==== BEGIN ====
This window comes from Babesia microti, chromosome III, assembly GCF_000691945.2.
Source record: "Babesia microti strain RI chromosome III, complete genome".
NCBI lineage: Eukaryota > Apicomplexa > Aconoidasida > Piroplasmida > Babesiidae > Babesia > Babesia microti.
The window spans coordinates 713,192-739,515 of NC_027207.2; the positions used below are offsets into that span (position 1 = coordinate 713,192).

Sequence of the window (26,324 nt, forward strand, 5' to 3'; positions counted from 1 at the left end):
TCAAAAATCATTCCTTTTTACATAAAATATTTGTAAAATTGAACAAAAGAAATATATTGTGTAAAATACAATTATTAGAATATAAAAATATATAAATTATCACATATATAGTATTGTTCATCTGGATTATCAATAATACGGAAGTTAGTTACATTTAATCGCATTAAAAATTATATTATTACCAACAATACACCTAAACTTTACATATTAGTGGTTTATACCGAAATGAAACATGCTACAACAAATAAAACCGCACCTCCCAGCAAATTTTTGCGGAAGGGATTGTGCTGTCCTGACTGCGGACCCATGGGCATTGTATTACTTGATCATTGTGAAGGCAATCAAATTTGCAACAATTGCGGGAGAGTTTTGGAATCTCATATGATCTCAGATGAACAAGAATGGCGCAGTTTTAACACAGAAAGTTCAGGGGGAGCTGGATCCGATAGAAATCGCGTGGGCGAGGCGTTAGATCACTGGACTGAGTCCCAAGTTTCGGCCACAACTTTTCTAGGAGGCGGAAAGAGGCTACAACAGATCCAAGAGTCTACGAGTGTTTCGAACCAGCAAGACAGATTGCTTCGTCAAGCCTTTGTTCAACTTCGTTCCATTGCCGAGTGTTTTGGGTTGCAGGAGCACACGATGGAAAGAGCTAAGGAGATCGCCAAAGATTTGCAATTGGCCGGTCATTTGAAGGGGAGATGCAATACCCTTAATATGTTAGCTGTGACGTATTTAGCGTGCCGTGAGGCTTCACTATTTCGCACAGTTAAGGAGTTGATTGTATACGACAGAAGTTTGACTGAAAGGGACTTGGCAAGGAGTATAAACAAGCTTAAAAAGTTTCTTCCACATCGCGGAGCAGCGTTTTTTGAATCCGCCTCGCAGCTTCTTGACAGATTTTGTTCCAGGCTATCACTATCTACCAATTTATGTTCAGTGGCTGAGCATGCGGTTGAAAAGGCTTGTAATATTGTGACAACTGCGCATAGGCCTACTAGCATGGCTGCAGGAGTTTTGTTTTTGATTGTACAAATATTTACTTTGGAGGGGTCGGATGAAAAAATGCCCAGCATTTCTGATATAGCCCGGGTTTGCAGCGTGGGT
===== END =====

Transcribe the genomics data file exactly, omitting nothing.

This window comes from Babesia microti, chromosome III, assembly GCF_000691945.2.
Source record: "Babesia microti strain RI chromosome III, complete genome".
NCBI lineage: Eukaryota > Apicomplexa > Aconoidasida > Piroplasmida > Babesiidae > Babesia > Babesia microti.
The window spans coordinates 713,192-739,515 of NC_027207.2; the positions used below are offsets into that span (position 1 = coordinate 713,192).

Sequence of the window (26,324 nt, forward strand, 5' to 3'; positions counted from 1 at the left end):
TCAAAAATCATTCCTTTTTACATAAAATATTTGTAAAATTGAACAAAAGAAATATATTGTGTAAAATACAATTATTAGAATATAAAAATATATAAATTATCACATATATAGTATTGTTCATCTGGATTATCAATAATACGGAAGTTAGTTACATTTAATCGCATTAAAAATTATATTATTACCAACAATACACCTAAACTTTACATATTAGTGGTTTATACCGAAATGAAACATGCTACAACAAATAAAACCGCACCTCCCAGCAAATTTTTGCGGAAGGGATTGTGCTGTCCTGACTGCGGACCCATGGGCATTGTATTACTTGATCATTGTGAAGGCAATCAAATTTGCAACAATTGCGGGAGAGTTTTGGAATCTCATATGATCTCAGATGAACAAGAATGGCGCAGTTTTAACACAGAAAGTTCAGGGGGAGCTGGATCCGATAGAAATCGCGTGGGCGAGGCGTTAGATCACTGGACTGAGTCCCAAGTTTCGGCCACAACTTTTCTAGGAGGCGGAAAGAGGCTACAACAGATCCAAGAGTCTACGAGTGTTTCGAACCAGCAAGACAGATTGCTTCGTCAAGCCTTTGTTCAACTTCGTTCCATTGCCGAGTGTTTTGGGTTGCAGGAGCACACGATGGAAAGAGCTAAGGAGATCGCCAAAGATTTGCAATTGGCCGGTCATTTGAAGGGGAGATGCAATACCCTTAATATGTTAGCTGTGACGTATTTAGCGTGCCGTGAGGCTTCACTATTTCGCACAGTTAAGGAGTTGATTGTATACGACAGAAGTTTGACTGAAAGGGACTTGGCAAGGAGTATAAACAAGCTTAAAAAGTTTCTTCCACATCGCGGAGCAGCGTTTTTTGAATCCGCCTCGCAGCTTCTTGACAGATTTTGTTCCAGGCTATCACTATCTACCAATTTATGTTCAGTGGCTGAGCATGCGGTTGAAAAGGCTTGTAATATTGTGACAACTGCGCATAGGCCTACTAGCATGGCTGCAGGAGTTTTGTTTTTGATTGTACAAATATTTACTTTGGAGGGGTCGGATGAAAAAATGCCCAGCATTTCTGATATAGCCCGGGTTTGCAGCGTGGGT